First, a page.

The music video for Canadian-American pop star Robin Thicke’s summer hit, Blurred Lines, in which the fully attired singer makes advances toward a group of topless, prancing supermodels, is not a feminist fan favourite. Neither are the song’s lyrics: “I hate these blurred lines / I know you want it / the way you grab me / must wanna get nasty.” Critics have denounced the song as “rapey.” Here’s Elizabeth Plank, taking Thicke down on PolicyMic: “The idea that consent is a ‘blurry’ concept is deeply ingrained in the way sexual assault is represented in the media, our culture, and, yes, our judicial system. It’s what drives many to doubt the veracity of rape allegations.”
Since the song’s release this summer, a number of online parodies have emerged challenging Thicke’s supposedly warped version of sexual consent. One especially earnest rendition, out of Halifax, stars a group of women delivering a markedly different message to the tune of Blurred Lines: “Ask first / No way to know I want it / Unless I say I want it / Consent is sexy / Shows you respect me.”
Thicke, meanwhile, has denied any wrongdoing. He stated, bizarrely, this month that the song is actually a “feminist movement within itself,” and that he does not, he insists, condone sexual assault. Neither, apparently, does Justin Timberlake. The former ’NSync leading man is making his own apology tour for his clubbing anthem Take Back the Night—no, it is not an ode to the international anti-rape movement of the same name—after organizers spoke out against his misappropriation of their name and message.
That Thicke cared enough to address the backlash is surely a victory for the feminist YouTube parody movement. But if calling out misogyny in pop culture is their mission, they have all but abandoned it. The truth is, there is an entire genre of music—arguably the most popular on this continent—that is at once rife with misogyny and free from criticism. I’m talking about hip hop.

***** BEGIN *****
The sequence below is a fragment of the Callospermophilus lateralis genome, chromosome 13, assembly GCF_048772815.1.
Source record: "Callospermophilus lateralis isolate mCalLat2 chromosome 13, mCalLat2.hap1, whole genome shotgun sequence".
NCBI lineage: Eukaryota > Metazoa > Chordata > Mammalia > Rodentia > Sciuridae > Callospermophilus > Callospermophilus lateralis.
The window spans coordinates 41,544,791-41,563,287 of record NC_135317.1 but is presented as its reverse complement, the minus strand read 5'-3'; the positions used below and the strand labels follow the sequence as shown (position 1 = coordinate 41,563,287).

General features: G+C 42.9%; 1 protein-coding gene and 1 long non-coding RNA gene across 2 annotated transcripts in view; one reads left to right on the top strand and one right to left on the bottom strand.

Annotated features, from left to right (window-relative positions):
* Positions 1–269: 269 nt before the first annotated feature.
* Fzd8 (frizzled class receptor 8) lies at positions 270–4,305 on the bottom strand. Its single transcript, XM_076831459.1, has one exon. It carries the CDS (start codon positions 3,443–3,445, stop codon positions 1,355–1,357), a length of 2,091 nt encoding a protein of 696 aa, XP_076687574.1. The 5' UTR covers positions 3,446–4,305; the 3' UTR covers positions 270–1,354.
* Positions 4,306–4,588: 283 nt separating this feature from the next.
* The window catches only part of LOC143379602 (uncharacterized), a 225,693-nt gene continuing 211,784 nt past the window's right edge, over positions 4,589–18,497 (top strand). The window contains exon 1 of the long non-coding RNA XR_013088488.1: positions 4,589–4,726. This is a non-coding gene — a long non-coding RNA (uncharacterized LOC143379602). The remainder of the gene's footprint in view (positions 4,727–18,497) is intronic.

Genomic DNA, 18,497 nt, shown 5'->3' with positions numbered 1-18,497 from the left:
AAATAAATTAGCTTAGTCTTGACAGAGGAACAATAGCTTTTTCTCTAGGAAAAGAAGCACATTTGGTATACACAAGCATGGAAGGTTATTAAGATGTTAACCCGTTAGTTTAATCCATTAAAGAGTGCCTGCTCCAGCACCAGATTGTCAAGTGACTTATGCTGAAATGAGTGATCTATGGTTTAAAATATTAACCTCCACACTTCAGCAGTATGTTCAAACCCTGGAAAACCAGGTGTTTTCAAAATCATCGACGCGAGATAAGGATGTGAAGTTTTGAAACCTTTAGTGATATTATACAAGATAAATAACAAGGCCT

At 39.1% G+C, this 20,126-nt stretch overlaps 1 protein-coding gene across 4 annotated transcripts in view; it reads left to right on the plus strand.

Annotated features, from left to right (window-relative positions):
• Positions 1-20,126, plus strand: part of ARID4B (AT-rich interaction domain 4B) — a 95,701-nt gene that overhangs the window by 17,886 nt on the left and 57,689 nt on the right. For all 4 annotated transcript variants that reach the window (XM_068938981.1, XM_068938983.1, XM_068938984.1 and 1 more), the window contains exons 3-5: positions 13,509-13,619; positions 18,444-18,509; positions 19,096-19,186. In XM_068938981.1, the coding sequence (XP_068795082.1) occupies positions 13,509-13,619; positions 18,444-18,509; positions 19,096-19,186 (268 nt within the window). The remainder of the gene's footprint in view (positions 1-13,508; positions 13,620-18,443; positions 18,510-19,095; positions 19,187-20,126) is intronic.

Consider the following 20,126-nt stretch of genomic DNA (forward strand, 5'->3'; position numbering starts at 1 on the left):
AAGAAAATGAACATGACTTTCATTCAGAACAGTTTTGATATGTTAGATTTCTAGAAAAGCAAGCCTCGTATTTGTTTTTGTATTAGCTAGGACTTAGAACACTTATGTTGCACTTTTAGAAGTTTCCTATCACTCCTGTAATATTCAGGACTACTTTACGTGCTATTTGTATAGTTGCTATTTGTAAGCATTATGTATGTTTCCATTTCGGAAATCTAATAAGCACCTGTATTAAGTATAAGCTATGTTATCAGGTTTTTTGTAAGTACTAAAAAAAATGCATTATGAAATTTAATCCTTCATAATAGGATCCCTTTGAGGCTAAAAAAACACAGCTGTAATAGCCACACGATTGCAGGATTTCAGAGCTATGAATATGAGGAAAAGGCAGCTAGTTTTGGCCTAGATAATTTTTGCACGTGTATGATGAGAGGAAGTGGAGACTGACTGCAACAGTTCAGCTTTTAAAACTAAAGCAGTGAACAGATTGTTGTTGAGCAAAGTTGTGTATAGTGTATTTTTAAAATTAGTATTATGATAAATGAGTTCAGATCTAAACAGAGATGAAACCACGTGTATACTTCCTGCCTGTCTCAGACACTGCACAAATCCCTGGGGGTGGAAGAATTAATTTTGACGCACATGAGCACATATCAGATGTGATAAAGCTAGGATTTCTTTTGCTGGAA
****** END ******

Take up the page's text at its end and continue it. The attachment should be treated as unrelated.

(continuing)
Robin Thicke’s song may very well flirt with rape, but many rappers have received zero flack for openly endorsing it. If you’re going to fault a guy for the vague insinuation that getting explicit sexual consent is, maybe, kind of a bummer, shouldn’t you also fault someone for rapping this (the words of indie darling Earl Sweatshirt): “Her body is a temple / I don’t give a f–k / I’m atheist / Make me stop / Make me, bitch.” Aside from the public scolding of American rapper Rick Ross earlier this year (Ross rapped about date-raping a woman), and the occasional chiding of Kanye West or Lil Wayne, casual misogyny in hip hop goes largely unnoticed in the mainstream. If pop-culture feminists really took it to task, we’d hear about it every day.
How to explain this double standard? The most obvious difference between the artists currently on trial for misogyny and the ones who are not (the majority of rappers in North America) is that Robin Thicke and Justin Timberlake are white and, unlike many rappers, they do not write songs about racism and poverty. Their objectification of women doesn’t come with a side of social commentary about gun violence.
Consider the triumph of Three 6 Mafia, the rap ensemble that won an Academy Award in 2005, to little protest, for their outrageously sexist song It’s Hard Out Here for a Pimp. Embedded in the lyrics are two themes: treating women like chattel, and the hardships of poverty. Somehow the latter made the former less repugnant. When an artist has been oppressed in some way himself, he is, by modern liberal criticism’s standards, free to oppress others.
Eminem, who’s white and, conveniently, the only mainstream rapper to incur the wrath his contemporaries avoided, made this argument long ago, in rhyme: “So now I’m catchin’ the flak from these activists when they raggin’ / Actin’ like I’m the first rapper to smack a bitch.”
Let’s face it: Dousing everyone’s Top-40 fun in a frigid shower of women’s-studies truisms does not a good time make. But anyone whose calling it is to expose the moral failings of others should be consistent. You can’t oppose “blurred lines” in one world and ignore lines crossed violently in another.
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